Horizontal Heavens Observatory "...From  A Galaxy Far, Far Away"
Clear Sky Chart  

This page was last updated on 08/23/13.

Home

About  Horizontal Mike

Horizontal Hell

Planetary Nebula Discovery

Equipment

Observatory

Clear Dark Sky Charts

Local Links

Analysis Page

The Woodshop

Wood Working Links

Old Navy Pics 1974

 

GALLERIES

NEWEST Images

Comets ISS Shuttle Flyovers etc

Clusters

Galaxies

Moon Images

Nebula

Eclipsing Infrared Binary

Yerkes Observatory

Texas Weather

Birds & Critters

M42 Orion Nebula

NGC2024

NGC2261 + NGC2264 Nebula

 

TECHNICAL INFORMATION

MoonLite Focuser

Photometrics Cooler

Flocking LX200R

LiteBox for Flats

CCD Inspector Page

DEC Motor Modifications

Dovetail Mounting Details

Focal Reducer Information

LXD55 Mount Mods

Meade Superwedge Modifications

Robo-Focus

 

Flat Fielding, OR Ghosts & Gremlins Exposed

Below is a flat field image taken with my ST-10XME w/H-alpha and OIII filters on my 10" LX200R at a 3 o'clock position.  This image has been stretched to the maximum in order to show the many artifacts that are inherent with CCD flat field images.  This is why we need to process with flats.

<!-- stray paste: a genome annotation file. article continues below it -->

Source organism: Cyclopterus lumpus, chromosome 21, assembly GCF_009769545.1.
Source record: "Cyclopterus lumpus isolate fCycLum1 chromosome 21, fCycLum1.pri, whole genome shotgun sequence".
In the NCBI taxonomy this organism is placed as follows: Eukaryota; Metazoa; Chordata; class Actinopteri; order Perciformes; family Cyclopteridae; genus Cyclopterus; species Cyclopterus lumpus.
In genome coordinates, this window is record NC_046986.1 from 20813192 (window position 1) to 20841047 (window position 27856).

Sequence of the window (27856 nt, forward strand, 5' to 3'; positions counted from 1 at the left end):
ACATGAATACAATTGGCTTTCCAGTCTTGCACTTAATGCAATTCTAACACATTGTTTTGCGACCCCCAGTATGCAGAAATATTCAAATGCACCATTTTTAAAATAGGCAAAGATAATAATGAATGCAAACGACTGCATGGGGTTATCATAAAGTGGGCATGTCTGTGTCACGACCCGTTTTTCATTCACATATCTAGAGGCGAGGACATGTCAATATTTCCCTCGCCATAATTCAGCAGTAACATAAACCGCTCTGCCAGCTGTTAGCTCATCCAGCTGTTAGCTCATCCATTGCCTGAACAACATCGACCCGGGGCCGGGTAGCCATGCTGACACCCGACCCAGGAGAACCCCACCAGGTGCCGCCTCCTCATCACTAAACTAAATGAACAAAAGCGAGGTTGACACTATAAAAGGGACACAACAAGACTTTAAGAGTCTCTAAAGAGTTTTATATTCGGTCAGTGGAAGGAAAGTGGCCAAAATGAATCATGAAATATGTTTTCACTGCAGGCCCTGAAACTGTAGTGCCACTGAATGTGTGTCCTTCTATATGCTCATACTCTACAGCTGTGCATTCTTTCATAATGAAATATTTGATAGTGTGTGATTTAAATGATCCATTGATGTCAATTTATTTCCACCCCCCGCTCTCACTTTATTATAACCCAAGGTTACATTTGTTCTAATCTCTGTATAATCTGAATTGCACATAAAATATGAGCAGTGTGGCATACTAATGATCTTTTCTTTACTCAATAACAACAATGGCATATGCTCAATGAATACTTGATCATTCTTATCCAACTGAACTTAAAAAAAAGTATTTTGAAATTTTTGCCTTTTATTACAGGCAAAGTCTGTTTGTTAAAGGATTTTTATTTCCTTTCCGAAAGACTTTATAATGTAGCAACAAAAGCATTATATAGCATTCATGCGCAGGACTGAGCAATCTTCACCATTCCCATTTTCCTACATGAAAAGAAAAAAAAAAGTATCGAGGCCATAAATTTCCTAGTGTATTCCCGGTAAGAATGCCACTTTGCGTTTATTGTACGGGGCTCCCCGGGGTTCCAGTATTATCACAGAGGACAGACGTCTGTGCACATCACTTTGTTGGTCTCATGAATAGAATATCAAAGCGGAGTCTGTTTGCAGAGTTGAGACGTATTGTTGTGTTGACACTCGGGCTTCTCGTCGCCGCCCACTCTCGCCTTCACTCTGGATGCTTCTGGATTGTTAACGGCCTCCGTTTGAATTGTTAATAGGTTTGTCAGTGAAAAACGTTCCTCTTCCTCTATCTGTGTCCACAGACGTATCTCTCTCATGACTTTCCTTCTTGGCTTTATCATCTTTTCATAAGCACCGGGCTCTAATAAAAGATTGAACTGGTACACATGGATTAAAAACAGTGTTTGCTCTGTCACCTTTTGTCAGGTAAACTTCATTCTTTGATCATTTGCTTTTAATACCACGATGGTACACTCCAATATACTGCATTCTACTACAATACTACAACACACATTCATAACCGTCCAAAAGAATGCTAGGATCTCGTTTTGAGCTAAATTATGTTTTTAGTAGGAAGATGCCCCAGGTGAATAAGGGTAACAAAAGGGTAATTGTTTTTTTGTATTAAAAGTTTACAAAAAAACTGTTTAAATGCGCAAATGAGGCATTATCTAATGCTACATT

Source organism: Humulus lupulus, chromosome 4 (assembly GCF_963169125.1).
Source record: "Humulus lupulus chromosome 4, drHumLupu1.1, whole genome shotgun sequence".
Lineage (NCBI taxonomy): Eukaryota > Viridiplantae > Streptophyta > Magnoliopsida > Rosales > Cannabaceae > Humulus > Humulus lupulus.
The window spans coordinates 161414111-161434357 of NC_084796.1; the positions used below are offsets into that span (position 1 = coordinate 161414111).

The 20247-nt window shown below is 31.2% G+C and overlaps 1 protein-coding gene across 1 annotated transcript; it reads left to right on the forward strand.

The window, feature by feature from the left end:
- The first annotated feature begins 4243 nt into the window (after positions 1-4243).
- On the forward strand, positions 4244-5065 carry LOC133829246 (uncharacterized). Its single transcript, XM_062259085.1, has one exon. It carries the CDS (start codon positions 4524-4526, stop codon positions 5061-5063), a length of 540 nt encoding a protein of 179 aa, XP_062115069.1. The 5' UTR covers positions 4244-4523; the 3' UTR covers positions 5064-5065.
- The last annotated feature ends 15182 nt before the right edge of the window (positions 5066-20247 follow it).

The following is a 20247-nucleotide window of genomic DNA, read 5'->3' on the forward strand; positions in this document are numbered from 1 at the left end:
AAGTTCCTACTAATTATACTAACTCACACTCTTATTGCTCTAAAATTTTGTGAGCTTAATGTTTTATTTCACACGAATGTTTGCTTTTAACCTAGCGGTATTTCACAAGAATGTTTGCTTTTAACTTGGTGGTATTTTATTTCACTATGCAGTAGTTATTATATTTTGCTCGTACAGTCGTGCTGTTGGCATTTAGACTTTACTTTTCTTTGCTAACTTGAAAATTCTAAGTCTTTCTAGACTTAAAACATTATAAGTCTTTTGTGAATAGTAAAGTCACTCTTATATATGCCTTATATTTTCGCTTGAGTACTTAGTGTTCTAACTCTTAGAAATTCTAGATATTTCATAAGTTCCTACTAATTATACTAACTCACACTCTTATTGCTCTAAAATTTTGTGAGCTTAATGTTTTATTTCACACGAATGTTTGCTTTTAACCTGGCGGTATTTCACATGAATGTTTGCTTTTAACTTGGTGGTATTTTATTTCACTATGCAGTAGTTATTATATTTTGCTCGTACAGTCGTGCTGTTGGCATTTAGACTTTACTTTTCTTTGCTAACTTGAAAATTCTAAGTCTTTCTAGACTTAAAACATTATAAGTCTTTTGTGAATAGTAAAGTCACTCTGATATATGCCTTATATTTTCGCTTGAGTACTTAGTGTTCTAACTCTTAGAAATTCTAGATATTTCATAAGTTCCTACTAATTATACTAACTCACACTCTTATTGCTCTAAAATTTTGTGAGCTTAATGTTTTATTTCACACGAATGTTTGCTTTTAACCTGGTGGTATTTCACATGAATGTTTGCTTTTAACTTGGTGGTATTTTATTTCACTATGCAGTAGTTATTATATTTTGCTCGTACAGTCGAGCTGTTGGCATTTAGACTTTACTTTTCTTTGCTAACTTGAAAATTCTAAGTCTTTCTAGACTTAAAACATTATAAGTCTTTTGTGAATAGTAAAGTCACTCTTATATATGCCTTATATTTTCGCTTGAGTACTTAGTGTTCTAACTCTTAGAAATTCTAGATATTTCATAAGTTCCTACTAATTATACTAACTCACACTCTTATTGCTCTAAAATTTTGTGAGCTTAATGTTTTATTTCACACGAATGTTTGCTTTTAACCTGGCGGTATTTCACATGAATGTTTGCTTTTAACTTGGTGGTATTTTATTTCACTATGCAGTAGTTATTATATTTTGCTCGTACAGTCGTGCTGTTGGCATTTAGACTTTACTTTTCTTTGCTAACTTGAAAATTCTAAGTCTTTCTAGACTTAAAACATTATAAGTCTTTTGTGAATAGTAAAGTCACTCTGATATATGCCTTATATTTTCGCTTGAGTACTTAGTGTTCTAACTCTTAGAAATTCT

CLICK on the image for full resolution and looking closely you can see:

  • The actual pixel grid layout
  • Optical vignetting, or at the very least Cos4 illumination drop off on the left side (probably due to CCD/reducer mis-alignment)
  • Large dust mote in upper center
  • Smaller dust motes (small donuts)
  • Hot pixels in the flat field that need to be dark-subtracted before being used in processing
  • Diagonal "moir banding" that is quite possibly a result of the misregistration of the microlensing over the pixel grid.  Also note that this banding is opposite between the Ha and the OIII flats.  In other words, bands that are bright in Ha are dark in the OIII flats.  Look closely at the very tip of the bottom right corners of both images to see this effect.
  • Mottling possibly due to variations in the filter glass, cover slip, filter wheel window.  Sometimes this shows up as a color/filter specific gradient in a final image.